I’ve mentioned the Shannara Chronicles by Terry Brooks several times before, and now with season two of the TV show tentatively predicted for Summer 2017, I decided it was time for a re-read. I chose to start with book 2 of the series, The Elfstones of Shannara, because that is where the TV show starts from. Published in the 1980s, Elfstones stands apart from many high fantasy epics by featuring two prominent female characters. Amberle and Eretria, while both involved in a love triangle with protagonist Wil Ohmsford, present two very different notions of femininity in a genre that often lacks any representation at all. But can they be said to be feminist characters? Continue reading Women of Shannara: A Feminist Look at Amberle and Eretria
If you’ve read some of my previous literary analysis posts, you know there is always that feminist voice in the back of my mind while I read, critiquing the novel’s treatment of women. While this may dampen my enjoyment of some works, it helps me to be a more engaged and aware member of society. So how do you train yourself to start analyzing the feminist merit of a book? It comes from asking a series of questions while you read. You can also adapt these questions to check for representation of other minority groups as well, such as LGBTQ, people of color, people with disabilities, etc. Continue reading Feminist Questions to Ask Yourself While Reading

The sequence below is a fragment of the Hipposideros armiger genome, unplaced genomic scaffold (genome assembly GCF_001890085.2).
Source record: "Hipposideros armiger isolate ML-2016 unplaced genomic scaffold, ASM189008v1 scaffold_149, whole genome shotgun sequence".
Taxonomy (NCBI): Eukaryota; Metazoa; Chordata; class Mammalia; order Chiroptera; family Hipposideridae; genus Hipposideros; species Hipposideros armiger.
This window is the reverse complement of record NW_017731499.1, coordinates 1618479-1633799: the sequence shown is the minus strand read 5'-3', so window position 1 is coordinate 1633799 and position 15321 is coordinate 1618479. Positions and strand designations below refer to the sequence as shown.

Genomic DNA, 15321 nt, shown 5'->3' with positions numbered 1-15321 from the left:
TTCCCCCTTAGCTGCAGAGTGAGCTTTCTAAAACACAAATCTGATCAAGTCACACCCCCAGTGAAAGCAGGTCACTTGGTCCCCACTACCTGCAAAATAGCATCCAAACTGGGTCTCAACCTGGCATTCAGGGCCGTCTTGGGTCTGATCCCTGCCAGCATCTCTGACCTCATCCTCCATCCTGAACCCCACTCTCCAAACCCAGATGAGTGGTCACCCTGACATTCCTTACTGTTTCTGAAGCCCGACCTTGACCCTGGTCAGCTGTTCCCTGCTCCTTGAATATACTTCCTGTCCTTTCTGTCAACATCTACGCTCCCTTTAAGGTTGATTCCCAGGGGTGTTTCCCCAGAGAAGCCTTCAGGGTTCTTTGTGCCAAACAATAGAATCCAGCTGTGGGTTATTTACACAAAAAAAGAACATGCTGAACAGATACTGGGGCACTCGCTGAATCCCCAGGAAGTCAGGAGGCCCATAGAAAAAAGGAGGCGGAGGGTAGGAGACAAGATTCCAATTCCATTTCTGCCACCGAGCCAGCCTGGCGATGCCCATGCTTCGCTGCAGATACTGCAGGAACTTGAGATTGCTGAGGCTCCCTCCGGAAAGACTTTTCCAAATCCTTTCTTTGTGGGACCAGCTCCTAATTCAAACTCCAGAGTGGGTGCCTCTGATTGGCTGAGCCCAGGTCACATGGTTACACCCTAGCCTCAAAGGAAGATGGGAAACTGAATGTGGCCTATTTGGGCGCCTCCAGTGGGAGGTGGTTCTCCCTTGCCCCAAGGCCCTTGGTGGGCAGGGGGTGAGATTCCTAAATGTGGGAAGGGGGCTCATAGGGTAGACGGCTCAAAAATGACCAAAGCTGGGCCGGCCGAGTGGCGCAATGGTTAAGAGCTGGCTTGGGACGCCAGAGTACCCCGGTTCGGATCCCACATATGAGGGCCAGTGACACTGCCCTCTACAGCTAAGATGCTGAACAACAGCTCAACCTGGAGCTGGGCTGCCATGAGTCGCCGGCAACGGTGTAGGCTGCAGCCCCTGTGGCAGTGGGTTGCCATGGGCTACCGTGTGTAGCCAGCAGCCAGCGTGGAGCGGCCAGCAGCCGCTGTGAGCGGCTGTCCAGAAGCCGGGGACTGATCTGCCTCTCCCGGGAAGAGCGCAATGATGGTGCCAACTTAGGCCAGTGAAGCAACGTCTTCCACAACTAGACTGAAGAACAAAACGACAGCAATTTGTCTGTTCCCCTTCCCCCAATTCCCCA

The new epic fantasy on everybody’s lips is the Kingkiller Chronicle by Patrick Rothfuss, not least because of its recent association with musical genius Lin-Manuel Miranda. Miranda will act as creative producer of Liongate’s new film, TV, and video game franchise based on the books. This fact and the recommendation of a dear friend was all the convincing I needed to start book one, The Name of the Wind. Yet while the writing is beautiful and the plot is enticing, I am disappointed to say this book had a distinctly un-feminist tone. Continue reading Feminist Literary Analysis: The Kingkiller Chronicle by Patrick Rothfuss
As the only book in my Sci-fi classics post that I hadn’t actually read, Dune by Frank Herbert was at the top of my reading pile as I embarked on Sci-fi summer. While I cannot deny that the world-building is excellent and that it helped establish many tropes of its genre, I remained highly conscious of the complex and problematic depiction of women throughout my reading.
Continue reading The Women of Dune, Sci-Fi Classic